VISITOR numbers at Blackpool were sharply down this year, and the fall is being attributed to the extensive disruption which affected train services in north west England over the summer.
Northern was hit by problems when timetables changed on 20 May which it says were mainly due to late-running electrification work, while a long series of strikes has also been causing many cancellations and delays. The industrial dispute with the RMT over on-train staffing is continuing, and the union has announced further walkouts on every Saturday to the end of the year.
New survey figures show that the number of day trips to Blackpool was down by almost 400,000 this summer compared with 2017. Longer-stay visits remained steady at about 1.5 million, but the total of day visitors fell from 1.7 million to 1.3 million.
The number of people arriving by train at Blackpool this year has been more than 15 per cent lower so far than in 2017.
The deputy leader of Blackpool Council Gillian Campbell said: ‘After the long-awaited completion of electrification works and the introduction of new direct services to Blackpool, this summer should have seen an upsurge in inbound rail travel. Instead our passenger numbers have gone backwards.
‘Although the fall in day trips is a small percentage of our visitor market and our overall visitor numbers are still higher than 2016, it is disappointing given the level of investment in new attractions this year. Blackpool and its tourism industry bore the brunt of the cancellations and delays after the new Northern timetables came into effect in May and it is hard not to conclude that that has had a significant negative impact.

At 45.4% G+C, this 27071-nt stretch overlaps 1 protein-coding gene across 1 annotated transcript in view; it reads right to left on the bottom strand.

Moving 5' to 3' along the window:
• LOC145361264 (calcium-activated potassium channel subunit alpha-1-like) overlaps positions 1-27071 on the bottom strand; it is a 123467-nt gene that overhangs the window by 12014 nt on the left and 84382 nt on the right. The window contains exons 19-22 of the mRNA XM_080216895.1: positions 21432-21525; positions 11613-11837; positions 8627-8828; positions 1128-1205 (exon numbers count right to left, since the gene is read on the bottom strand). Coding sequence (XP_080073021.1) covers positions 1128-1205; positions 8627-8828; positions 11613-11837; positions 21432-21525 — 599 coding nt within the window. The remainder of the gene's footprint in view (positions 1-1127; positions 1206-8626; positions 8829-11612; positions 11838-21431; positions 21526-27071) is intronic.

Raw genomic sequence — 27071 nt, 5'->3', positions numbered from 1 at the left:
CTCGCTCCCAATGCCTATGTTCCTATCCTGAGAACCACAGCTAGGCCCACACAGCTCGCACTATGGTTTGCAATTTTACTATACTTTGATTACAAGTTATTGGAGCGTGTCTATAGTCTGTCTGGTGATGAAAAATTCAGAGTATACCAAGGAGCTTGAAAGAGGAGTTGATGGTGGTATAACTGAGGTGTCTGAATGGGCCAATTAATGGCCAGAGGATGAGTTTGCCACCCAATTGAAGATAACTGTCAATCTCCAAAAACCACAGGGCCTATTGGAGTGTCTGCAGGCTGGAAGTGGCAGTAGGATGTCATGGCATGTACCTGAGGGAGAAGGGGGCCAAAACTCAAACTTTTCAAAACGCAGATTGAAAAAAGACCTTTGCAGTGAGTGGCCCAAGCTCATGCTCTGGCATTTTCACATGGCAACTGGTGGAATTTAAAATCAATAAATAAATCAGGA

‘Clearly as the summer progressed many potential visitors lost all faith in the rail services as a means of getting here. Fortunately, the level of overnight stays has remained strong.’
Ms Campbell added that she was nonetheless grateful for extra support from Northern. The operator sponsored the annual two-day air show this year, and also helped to pay for marketing and an additional fireworks display.
She concluded: ‘The focus for rail operators must be to reach a level of reliability so that visitors can rebuild their trust in train services as a means of getting to and from the resort.’
Earlier this week, a spokesman for Northern said: ‘We are delivering on all of our commitments and are investing more than £600 million to transform local rail in the North – with new trains, better stations, more services and faster journeys. This is the biggest investment into rail in the North in a generation. But the franchise has faced a number of exceptional circumstances, notably the ongoing, late delivery of infrastructure upgrades. These delays were out of our control.’